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26, and the appropriate association of this idea with Isa. The sectaries variously called themselves ‘the penitents of Israel’ (CDC iv. 24)) and ‘those that repent of transgression’ (CDC ii. The theme of divine teleology is implied in the prophet’s perplexities (1:2-4; -2:1) and God’s replies (1:5-11; 2:2-20), where it is deliberated and defended, and also in the prophet’s affirmation (3:2a) and rehearsal of God’s greatness (3:3-15) and closing note of praise (-19), where it is demonstrated and applied.Accordingly the book’s theme must always be read in the light of its theological orientation.CDC] deal either with the distant past or with the future, but never with the sectarian writer's own age’. C.) but to the time when ‘they possessed the land’. My interpretation of the historical allusions has been adopted substantially by Cyrille Detaye in Cf. Price of Duke University (who has graciously read and criticized the present paper) the Transfiguration Scene of Jesus (Matt. Our sectaries sprang from the Hasidim and their memory goes back to the time before there were sharp cleavages among the Jewish parties. It may be that the LXX translated as in order to identify the ‘young woman’ with the ‘Virgin Israel’ and that they there-by intended a Messianic interpretation. Brownlee, ‘The Incarnation in the Light of Ancient Scrolls’, , cxiii, no. In any case the Servant is always Israel or Israel's representative.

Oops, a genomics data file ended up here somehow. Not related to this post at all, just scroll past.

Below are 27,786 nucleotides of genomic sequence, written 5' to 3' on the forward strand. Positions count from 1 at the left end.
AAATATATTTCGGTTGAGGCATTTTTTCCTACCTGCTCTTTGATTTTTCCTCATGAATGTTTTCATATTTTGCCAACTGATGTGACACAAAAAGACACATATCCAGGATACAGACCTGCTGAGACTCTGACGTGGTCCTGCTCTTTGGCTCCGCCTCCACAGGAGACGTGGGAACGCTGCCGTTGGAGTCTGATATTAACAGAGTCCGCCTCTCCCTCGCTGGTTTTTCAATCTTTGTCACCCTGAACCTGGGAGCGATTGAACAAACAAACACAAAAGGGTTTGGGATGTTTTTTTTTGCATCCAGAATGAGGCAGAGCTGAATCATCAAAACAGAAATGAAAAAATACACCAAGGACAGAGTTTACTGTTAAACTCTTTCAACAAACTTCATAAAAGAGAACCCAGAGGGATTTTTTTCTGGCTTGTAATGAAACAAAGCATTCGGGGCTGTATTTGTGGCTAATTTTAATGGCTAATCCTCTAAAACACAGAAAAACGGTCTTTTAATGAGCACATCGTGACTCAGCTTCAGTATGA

Indeed, it is this realization that gives the book a proper perspective. 15 one should probably render: ‘So shall he sprinkle many nations because of himself’, i.e.Taken at face value Habakkuk’s short prophecy is set in a time of national upheaval characterized by gross social injustice (1:2-4) and by the imminent advent of the Babylonians (Chaldeans) as the foremost international power (1:5-11). Young) date the prophecy to the time of Jehoiakim, whose godless disposition (2 Kings 24:1-3; Jer. According to this scenario, because Manasseh was carried away into captivity in the later part of his reign and subsequently repented and initiated several religious reforms, a date for the book shortly before the western campaigns of King Ashurbanipal of Assyria in 652 B. The first suggestion is specious at best and the second is historically impossible.He was a man who was secure enough in his own spiritual condition not only to lay before his God some hard questions that perplexed him but also to respond in humility and submissiveness when those concerns were answered.
In the final analysis, Habakkuk was one whose trust in God could triumph through times of testing and questioning and could find God Himself to be sufficient for life’s experiences (-18).He was a person of deep spiritual longings that included a high view of God’s essential power, dignity, and worth as well as of the basic importance of God’s moral standards for mankind.